If I were to reform patents, I’d stop the patent clock while the drug was going through the clinical and approval process and resume it after approval.  Then make a deal with the pharma industry to ease up on pricing in exchange for longer exclusivity.  This accomplishes two goals: it takes the pressure off of pharma to price the hell out of the drug and it steers them back towards long term planning.  If they know the patent cliff isn’t looming a few years down the line, the pace of mergers and restructuring might slow down and research would have some breathing room to get back to business.  It’s a theory.  There’s always a way for the financial class to game the system so thinking this through carefully and plugging the loopholes would be very important.  But that’s what I expect from my congressmen- careful, meticulous examination of the problem with reasonable solutions.  Changing the first to invent to first to apply rule did not do that and may have inadvertently exposed entrepreneurial labs to additional risk and expense.  Well, inadvertently to Congress; opportunistically to the big pharma vulture capitalists.  Hey, it’s a business.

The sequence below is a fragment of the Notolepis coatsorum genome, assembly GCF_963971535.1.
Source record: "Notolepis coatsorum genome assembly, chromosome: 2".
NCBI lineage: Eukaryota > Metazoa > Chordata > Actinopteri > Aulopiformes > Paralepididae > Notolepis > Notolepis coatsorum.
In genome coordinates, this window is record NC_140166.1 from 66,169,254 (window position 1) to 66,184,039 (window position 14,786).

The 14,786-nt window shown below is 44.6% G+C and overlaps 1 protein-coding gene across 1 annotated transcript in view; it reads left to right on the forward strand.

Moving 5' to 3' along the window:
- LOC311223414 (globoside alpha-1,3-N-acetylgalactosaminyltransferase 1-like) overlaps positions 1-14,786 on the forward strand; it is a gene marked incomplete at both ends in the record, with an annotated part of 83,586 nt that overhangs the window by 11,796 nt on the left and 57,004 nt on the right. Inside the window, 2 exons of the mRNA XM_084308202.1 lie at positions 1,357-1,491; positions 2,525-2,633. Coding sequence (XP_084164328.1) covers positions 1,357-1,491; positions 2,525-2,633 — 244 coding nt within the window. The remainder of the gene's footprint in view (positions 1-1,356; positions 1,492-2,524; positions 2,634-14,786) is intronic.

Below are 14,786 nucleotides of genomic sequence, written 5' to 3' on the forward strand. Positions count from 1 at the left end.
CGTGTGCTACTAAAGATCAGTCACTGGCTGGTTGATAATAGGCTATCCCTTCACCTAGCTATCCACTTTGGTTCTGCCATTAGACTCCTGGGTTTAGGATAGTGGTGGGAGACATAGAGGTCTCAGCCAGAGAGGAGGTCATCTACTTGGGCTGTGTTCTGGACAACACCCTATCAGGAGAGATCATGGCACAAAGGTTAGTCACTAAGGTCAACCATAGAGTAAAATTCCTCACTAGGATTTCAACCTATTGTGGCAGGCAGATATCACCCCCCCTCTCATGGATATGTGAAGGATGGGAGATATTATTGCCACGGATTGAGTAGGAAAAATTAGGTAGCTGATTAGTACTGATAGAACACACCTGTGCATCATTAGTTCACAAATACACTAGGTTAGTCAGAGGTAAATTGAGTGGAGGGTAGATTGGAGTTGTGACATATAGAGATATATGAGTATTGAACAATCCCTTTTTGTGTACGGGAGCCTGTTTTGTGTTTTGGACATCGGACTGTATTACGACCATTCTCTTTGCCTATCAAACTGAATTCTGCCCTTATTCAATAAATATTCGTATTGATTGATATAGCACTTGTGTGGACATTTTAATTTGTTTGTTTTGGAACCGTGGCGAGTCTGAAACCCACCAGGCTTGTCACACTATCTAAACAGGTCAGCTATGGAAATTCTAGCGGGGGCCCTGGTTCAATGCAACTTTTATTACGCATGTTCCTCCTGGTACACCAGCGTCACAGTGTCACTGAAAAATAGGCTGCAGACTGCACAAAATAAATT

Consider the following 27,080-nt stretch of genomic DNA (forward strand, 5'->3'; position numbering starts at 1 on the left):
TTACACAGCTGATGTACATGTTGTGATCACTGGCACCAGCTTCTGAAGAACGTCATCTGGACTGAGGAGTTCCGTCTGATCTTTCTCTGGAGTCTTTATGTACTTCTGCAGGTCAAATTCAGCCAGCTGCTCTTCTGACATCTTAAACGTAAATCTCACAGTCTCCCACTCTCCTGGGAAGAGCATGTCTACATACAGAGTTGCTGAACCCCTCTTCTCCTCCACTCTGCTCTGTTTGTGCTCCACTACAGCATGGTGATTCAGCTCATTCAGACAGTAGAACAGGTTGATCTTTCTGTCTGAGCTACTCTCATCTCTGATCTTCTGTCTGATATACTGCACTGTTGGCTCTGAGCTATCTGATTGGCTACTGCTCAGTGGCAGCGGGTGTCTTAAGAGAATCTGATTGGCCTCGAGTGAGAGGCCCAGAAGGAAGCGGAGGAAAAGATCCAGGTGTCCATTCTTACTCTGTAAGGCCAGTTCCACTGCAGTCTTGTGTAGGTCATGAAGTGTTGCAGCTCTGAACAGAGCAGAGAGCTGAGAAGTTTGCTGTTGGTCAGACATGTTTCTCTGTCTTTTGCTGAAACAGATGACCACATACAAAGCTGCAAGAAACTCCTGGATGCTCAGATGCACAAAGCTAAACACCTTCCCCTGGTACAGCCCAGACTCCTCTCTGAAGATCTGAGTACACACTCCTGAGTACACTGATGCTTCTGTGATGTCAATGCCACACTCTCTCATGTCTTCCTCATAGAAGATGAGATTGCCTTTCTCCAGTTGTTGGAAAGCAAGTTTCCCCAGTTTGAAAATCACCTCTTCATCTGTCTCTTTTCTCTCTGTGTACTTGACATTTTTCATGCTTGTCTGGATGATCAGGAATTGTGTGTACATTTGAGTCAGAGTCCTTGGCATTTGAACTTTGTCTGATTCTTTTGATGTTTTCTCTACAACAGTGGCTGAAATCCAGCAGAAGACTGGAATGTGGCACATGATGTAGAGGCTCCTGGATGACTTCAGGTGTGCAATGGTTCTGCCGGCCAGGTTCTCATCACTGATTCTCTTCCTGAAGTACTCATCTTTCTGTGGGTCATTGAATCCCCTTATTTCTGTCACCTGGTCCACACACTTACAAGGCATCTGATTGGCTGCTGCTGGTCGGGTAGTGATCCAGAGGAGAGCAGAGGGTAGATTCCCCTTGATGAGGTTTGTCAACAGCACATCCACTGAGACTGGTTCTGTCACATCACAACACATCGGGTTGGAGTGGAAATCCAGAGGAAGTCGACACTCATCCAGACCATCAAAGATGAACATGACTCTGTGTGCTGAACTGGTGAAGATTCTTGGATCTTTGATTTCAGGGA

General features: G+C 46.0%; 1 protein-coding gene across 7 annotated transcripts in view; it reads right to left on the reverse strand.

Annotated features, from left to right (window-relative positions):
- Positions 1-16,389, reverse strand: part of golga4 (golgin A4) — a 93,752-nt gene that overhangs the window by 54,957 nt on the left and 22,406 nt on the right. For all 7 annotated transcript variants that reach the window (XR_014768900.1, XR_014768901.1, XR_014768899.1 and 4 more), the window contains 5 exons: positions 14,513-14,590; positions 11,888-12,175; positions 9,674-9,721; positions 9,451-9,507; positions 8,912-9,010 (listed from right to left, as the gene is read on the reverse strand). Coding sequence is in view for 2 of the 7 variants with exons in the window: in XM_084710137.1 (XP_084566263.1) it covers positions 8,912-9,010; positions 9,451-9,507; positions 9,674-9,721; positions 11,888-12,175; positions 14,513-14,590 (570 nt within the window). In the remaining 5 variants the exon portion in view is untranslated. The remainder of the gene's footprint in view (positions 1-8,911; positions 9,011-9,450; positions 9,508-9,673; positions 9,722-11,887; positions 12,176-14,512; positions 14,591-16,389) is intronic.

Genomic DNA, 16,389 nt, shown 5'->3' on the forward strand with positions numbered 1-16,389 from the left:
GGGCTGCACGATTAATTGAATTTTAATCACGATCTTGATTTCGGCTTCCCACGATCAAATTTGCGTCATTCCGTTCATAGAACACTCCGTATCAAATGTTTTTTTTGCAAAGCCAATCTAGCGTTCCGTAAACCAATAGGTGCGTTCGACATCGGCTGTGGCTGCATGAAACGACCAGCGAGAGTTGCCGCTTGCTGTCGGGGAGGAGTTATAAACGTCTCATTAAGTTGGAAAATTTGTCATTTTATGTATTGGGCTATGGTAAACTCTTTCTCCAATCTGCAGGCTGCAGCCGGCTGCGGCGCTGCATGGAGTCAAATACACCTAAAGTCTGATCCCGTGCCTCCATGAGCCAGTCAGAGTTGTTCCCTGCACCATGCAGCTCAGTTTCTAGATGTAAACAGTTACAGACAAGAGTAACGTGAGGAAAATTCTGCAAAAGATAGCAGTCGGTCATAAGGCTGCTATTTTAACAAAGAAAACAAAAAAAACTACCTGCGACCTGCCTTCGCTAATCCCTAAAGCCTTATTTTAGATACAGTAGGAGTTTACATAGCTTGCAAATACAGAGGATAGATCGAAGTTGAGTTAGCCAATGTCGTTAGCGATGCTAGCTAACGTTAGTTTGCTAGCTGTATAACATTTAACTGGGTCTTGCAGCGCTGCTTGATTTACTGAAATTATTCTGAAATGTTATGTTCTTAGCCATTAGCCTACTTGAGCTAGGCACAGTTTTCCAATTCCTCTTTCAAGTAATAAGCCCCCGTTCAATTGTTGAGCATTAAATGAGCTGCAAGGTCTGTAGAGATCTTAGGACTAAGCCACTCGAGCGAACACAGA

Anyway, it’s something to think about.  It’s not just CNS drugs.  Antibiotics are also losing their shine with the big pharma giants.  Too many lawsuits.  Oh, well.

Antibiotics, R&D and patent reform

gram stained Staph aureus

I followed the link from Derek Lowe’s blog, In the Pipeline, to this abstract of a paper that was published in May of this year  about the dearth of antibiotics in big pharma’s pipeline: